Current advances in gaming research support the supply-demand mismatch model (see Powers et al., 2013; Bisoglio et al., 2014 for a meta-analysis and a review). Cognitively demanding digital games as well as non-digital board and card games improved cognitive abilities (Cheng et al., 2013; Fissler et al., 2013; Powers et al., 2013). These gaming-induced benefits comprised lower-order abilities such as visual perception (Green and Bavelier, 2012) and higher-order abilities such as selective visual attention (Green and Bavelier, 2003), switching ability (Basak et al., 2008; Green et al., 2012; Strobach et al., 2012), sustained attention (Anguera et al., 2013), short-term and working memory (Basak et al., 2008; Anguera et al., 2013; Cheng et al., 2013), executive control (Fissler et al., 2013), reasoning, and spatial abilities (Feng et al., 2007; Shute et al., 2015).
For example, a study by Shute et al. (2015) showed that a commercial off-the-shelf game called Portal 2 with process-specific demands on spatial reasoning improved cognitive abilities even more than an intentionally-designed cognitive training program (i.e., repeated practice of standardized cognitive task paradigms for specific cognitive abilities with adapting difficulty levels, Gates and Valenzuela, 2010). In contrast to participants following the cognitive training program, Portal 2 players improved more in performance on non-trained problem solving and spatial ability tests. Furthermore, playing the video game was more enjoyable than the cognitive training program (Shute et al., 2015).
Recent studies provide first insights into the neuronal underpinning of game-induced cognitive benefits. They range from plastic changes in brain structure to brain function. Kühn et al. (2013) found that playing Super Mario 64 increased gray matter of the right hippocampal formation and dorsolateral prefrontal cortex as well as of the cerebellum bilaterally. These brain areas are known to play an essential role in spatial memory, executive function, and fine-tuned motor skills. Using electrophysiological methods, Anguera et al. (2013) demonstrated functional brain benefits in the prefrontal cognitive control system through a dual-task driving game called NeuroRacer. Importantly, non-trained neuropsychological test performance improved through training and these gains were positively associated with the neurofunctional changes.
These experimental findings are backed by observational studies on the association of gaming with brain health markers. Frequent players of board games, in contrast to rare players, showed a reduced cognitive decline and incidence of dementia (Verghese et al., 2003; Dartigues et al., 2013). Bavelier et al. (2012) investigated associations of brain function with gaming experience. Frequent gamers, in contrast to non-gamers, showed reduced neuronal recruitment of the fronto-parietal network in attentionally challenging tasks which indicates more efficient attentional processing. Finally, associations of gaming with brain structure were recently revealed. The duration of video gaming (hours per week) was positively associated with left prefrontal cortical thickness (Kühn et al., 2014). The number of years spent video gaming was positively related to entorhinal cortex, hippocampal, and occipital gray matter volume (Kühn and Gallinat, 2014).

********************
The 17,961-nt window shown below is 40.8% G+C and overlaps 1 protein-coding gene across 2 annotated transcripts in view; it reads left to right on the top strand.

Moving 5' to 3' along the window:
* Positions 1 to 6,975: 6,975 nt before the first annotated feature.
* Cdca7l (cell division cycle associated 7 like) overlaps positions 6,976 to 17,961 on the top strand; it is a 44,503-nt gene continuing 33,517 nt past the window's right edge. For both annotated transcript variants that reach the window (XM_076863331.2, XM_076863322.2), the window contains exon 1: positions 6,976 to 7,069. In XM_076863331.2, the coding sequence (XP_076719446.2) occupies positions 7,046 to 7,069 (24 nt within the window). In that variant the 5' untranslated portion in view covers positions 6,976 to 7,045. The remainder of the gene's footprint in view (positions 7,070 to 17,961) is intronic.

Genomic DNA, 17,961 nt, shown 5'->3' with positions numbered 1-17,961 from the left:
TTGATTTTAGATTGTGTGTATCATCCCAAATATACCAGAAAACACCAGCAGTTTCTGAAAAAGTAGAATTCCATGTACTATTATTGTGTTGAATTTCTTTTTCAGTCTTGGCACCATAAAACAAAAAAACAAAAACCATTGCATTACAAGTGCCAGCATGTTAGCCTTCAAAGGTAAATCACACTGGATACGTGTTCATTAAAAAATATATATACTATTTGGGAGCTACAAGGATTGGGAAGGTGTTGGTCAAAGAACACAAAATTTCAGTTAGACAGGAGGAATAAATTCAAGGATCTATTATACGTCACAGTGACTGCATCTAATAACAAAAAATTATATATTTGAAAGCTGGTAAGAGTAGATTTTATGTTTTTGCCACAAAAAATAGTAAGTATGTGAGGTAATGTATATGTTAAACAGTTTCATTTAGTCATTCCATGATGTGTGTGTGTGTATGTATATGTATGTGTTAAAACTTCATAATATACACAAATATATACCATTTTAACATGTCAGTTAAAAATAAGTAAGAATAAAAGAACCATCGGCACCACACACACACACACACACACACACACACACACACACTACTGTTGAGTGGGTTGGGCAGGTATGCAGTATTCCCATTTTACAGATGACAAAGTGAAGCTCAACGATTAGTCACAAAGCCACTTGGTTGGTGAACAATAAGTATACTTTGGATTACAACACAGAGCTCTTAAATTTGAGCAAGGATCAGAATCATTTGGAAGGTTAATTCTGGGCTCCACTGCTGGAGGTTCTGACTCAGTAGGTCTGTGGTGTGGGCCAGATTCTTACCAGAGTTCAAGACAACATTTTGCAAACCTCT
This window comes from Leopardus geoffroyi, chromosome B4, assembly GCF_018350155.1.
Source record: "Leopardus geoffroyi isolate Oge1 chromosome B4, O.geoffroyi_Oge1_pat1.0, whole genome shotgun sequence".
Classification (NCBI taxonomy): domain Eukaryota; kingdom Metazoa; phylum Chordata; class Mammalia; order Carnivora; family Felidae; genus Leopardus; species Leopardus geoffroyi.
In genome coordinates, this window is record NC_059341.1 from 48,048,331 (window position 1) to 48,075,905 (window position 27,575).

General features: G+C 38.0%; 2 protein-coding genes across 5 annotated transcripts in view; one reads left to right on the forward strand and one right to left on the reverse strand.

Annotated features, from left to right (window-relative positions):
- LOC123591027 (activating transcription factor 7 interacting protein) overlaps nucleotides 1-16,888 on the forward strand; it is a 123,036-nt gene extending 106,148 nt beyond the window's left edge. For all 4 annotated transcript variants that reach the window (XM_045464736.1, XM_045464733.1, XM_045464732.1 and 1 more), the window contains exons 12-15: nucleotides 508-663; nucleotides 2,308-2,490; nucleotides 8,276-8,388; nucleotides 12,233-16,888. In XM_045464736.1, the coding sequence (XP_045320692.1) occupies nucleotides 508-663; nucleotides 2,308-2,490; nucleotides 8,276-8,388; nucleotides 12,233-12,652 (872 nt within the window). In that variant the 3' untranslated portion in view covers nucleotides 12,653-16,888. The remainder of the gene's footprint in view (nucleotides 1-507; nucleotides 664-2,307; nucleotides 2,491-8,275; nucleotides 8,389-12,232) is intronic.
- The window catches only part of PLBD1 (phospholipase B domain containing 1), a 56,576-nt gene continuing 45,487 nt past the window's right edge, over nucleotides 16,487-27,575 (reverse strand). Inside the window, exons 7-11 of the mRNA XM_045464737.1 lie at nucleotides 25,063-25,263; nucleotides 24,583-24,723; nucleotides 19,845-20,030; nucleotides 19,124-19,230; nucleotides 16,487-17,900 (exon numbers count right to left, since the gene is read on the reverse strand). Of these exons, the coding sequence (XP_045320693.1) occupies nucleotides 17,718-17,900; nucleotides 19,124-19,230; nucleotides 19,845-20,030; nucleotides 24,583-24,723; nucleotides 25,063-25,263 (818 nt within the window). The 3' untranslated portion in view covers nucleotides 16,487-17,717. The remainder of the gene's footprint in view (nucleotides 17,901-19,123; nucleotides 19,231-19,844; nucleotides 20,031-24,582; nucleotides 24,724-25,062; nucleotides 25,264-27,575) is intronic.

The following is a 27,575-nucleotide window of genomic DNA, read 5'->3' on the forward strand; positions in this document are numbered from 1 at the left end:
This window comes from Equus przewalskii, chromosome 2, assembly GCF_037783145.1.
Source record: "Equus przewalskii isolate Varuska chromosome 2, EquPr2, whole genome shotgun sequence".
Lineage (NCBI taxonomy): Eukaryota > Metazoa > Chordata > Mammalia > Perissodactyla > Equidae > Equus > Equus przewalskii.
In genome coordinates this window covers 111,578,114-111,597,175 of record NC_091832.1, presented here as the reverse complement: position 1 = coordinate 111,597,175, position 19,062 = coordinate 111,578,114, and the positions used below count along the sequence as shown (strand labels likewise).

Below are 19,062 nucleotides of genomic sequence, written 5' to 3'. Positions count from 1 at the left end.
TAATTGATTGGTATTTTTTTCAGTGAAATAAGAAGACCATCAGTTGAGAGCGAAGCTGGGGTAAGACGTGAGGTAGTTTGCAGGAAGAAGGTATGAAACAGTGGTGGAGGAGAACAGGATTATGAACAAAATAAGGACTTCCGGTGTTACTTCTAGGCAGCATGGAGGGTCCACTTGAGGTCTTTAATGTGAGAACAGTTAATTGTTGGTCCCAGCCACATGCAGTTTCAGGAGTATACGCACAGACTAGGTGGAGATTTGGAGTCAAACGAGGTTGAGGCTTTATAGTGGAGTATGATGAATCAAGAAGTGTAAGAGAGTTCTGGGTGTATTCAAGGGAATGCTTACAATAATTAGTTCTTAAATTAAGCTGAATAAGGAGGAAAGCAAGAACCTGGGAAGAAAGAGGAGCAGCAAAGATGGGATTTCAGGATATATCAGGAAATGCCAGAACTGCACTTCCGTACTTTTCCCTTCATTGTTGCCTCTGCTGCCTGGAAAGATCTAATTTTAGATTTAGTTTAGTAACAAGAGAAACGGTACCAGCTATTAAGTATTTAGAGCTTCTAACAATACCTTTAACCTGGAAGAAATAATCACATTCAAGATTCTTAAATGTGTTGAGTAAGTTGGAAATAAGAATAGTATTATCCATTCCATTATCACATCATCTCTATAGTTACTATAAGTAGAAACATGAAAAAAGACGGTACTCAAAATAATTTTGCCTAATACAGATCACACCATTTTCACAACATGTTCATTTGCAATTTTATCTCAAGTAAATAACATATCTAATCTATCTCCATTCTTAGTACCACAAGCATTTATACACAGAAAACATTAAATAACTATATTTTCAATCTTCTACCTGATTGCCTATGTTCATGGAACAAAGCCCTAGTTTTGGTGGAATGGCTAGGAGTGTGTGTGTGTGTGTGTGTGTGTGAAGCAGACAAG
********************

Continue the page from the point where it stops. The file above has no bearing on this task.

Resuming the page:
In sum, these recent advances in gaming research emphasize the potential of cognitively challenging games to improve different markers of brain health ranging from cognitive ability, brain function, and brain structure to incidence of dementia. In the following, we will outline the impact of educationally relevant learning of knowledge and skills on brain health markers.
Educational Learning Experiences Promote Brain Health
Extensive learning experiences are thought to require prolonged activation of basic neurocognitive abilities such as executive control processes and long-term memory (Park et al., 2014). These prolonged neurocognitive demands may induce positive plastic changes in accordance with the supply-demand mismatch model (Lövdén et al., 2010). Successful learning experiences may enhance brain health by additional mechanisms as evidenced in animal models. Learning novel information increased survival of newborn cells in the hippocampus, an area that plays an essential role for episodic memory (see Shors, 2014, for a review). In addition, intrinsic plasticity—a metaplasticity mechanism which changes the threshold for intrinsic neuronal excitability—is increased in the hippocampus through successful learning experiences (see Sehgal et al., 2013, for a review). Furthermore, an enriched environment, which provides a range of learning opportunities, reduced pathological processes that are associated with Alzheimer’s disease (Lazarov et al., 2005; Costa et al., 2007) and reduced the detrimental effect of Alzheimer’s disease-related Aβ oligomers on long-term potentiation (Li et al., 2013).
A positive effect of educationally relevant learning experiences on markers of brain health has also been found in experimental studies with humans. Diverse interventions targeting at knowledge and skill acquisition improved cognitive abilities. Extensive learning experiences within a senior computer course improved working memory and episodic memory (Klusmann et al., 2010). A digital-photography and quilting course improved episodic memory (Park et al., 2014). A tablet course improved speed and episodic memory (Chan et al., 2014) and extensive training of a foreign language enhanced associative memory (Mårtensson and Lövdén, 2011). For example, Park et al. (2014) investigated the cognitive benefits of acquiring digital-photography skills by the use of a single-lens reflex camera and photo-editing software 15 h a week for 3 months. Compared to a group which completed activities that relied on activation of prior knowledge (e.g., listening to music, watching DVDs, or completing word-meaning puzzles), their episodic memory performance improved more (Park et al., 2014).